Saturday 9 June 2012: Restless Soul of a Drowned Sailor
Seafarers once believed that albatrosses carried the souls of drowned sailors, and thought it was bad luck to kill one, a superstition famously illustrated in Samuel Taylor Coleridge's The Rime of the Ancient Mariner. This is a small part of it where Samual Taylor Coleridge describes what happened to their vessel after killing an Albatross for fun:
And I had done a hellish thing,
And it would work 'em woe:
For all averred, I had killed the bird
That made the breeze to blow.
Ah wretch! said they, the bird to slay,
That made the breeze to blow!
Nor dim nor red like God's own head,
The glorious Sun uprist:
Then all averred, I had killed the bird
That brought the fog and mist.
'Twas right, said they, such birds to slay,
That bring the fog and mist.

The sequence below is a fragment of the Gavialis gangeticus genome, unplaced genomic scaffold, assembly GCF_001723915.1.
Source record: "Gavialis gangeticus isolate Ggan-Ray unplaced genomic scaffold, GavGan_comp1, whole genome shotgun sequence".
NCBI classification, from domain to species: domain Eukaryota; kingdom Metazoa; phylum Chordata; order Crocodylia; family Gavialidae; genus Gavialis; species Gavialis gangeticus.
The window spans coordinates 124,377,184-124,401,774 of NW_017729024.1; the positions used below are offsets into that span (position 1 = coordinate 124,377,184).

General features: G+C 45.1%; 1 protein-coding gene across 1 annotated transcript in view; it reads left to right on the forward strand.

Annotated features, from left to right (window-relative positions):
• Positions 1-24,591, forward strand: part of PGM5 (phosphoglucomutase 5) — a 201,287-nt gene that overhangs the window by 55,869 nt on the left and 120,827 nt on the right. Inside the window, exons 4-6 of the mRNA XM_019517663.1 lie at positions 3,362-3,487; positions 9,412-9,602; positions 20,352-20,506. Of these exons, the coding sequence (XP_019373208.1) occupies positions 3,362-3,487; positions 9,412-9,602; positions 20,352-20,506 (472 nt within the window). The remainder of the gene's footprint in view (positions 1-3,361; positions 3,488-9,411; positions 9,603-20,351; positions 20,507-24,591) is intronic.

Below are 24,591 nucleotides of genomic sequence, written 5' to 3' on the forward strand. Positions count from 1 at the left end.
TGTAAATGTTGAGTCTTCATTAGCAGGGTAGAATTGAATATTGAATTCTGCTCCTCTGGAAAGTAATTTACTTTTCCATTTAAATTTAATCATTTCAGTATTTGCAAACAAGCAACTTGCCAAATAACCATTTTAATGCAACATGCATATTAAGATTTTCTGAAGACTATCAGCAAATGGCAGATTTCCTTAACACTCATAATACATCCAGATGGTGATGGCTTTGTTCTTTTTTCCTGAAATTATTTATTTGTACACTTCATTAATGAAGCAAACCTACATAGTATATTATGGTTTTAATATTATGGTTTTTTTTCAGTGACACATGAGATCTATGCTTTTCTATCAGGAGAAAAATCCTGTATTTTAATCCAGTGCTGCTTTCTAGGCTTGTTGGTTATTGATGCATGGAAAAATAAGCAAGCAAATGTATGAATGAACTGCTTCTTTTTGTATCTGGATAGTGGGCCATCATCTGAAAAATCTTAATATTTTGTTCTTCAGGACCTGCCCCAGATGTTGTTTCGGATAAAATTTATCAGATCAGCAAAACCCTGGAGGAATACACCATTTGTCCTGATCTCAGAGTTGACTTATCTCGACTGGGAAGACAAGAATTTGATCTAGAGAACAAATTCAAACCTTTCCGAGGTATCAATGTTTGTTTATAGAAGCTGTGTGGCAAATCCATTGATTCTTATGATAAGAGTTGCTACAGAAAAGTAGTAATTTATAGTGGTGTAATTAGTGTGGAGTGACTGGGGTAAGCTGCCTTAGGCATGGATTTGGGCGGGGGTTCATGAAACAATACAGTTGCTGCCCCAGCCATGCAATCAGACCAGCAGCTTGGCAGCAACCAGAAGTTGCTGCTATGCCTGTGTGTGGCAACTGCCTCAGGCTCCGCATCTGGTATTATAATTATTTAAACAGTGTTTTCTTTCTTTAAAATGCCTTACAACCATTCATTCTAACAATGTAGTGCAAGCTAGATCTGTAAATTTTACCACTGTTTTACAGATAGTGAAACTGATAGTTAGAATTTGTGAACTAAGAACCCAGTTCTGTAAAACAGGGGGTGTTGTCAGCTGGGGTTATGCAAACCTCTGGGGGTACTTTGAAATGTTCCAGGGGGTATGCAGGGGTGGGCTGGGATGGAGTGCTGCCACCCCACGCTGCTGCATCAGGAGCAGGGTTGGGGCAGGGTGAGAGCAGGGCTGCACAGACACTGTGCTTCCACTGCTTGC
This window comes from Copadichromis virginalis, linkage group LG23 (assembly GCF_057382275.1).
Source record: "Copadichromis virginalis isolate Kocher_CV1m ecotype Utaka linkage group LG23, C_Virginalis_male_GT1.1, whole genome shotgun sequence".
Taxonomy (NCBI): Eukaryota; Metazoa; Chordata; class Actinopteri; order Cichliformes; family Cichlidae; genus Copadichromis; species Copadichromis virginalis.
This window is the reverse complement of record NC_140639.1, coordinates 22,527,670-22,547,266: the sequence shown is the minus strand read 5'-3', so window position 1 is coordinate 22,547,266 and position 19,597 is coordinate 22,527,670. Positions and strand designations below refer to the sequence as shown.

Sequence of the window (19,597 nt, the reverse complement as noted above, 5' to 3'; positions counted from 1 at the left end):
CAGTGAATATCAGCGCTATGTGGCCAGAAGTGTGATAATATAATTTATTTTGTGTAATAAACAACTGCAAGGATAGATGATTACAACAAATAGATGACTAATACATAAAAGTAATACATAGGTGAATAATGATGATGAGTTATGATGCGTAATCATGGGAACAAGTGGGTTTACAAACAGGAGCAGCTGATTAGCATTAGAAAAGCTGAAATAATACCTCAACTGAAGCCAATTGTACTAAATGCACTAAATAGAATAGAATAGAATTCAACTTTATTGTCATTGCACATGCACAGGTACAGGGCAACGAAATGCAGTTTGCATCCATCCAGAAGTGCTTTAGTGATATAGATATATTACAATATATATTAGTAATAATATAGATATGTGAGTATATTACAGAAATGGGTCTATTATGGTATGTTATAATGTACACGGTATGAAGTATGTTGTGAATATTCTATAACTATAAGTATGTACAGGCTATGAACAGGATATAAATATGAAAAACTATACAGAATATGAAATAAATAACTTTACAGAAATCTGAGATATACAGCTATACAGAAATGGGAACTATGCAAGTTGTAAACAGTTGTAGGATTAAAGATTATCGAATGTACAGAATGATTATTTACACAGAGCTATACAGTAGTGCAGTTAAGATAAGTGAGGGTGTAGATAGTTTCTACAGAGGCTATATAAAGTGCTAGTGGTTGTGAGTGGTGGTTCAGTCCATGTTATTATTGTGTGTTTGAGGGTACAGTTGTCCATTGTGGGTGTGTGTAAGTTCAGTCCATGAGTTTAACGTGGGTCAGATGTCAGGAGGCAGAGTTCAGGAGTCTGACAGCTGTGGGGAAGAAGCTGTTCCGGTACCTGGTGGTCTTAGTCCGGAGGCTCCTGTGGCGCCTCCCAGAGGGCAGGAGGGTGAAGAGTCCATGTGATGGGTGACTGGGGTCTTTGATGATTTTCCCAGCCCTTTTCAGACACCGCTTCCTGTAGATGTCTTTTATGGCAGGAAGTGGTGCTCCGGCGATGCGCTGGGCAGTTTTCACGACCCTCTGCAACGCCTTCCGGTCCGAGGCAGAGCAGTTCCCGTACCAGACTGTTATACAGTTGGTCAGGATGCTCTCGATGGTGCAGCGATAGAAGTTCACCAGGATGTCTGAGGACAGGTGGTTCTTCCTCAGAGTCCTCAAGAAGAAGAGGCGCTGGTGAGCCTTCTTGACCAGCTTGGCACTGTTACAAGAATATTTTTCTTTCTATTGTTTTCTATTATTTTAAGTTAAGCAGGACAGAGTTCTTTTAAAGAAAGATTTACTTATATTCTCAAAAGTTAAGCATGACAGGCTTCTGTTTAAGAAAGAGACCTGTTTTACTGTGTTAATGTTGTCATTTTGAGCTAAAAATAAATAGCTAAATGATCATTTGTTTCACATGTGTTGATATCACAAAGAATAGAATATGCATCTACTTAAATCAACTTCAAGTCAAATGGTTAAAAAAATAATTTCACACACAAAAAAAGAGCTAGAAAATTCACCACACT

These beliefs may well have been inspired by two characteristics of these large seabirds: albatrosses follow ships for days at a time and they rarely visit land except to breed on remote isolated islands.Where do albatrosses spend time?
Albatrosses are the largest seabirds, skilled gliders that remain at sea for months and slip in and out of ocean troughs with rarely a flap of their long thin wings. As long as there is a wind blowing, an albatross can remain aloft. If the wind stops blowing, however, the birds are becalmed. Their wings are not designed for flapping flight and they cannot maintain flight without the support of air currents. The windy ocean is their habitat-if you hope to see an albatross up close, you're going to have to go to sea in a windy season.
We deserved to see these birds after three days heavy storm in a row. I would not even think of killing one of them. We've had enough wind and storm!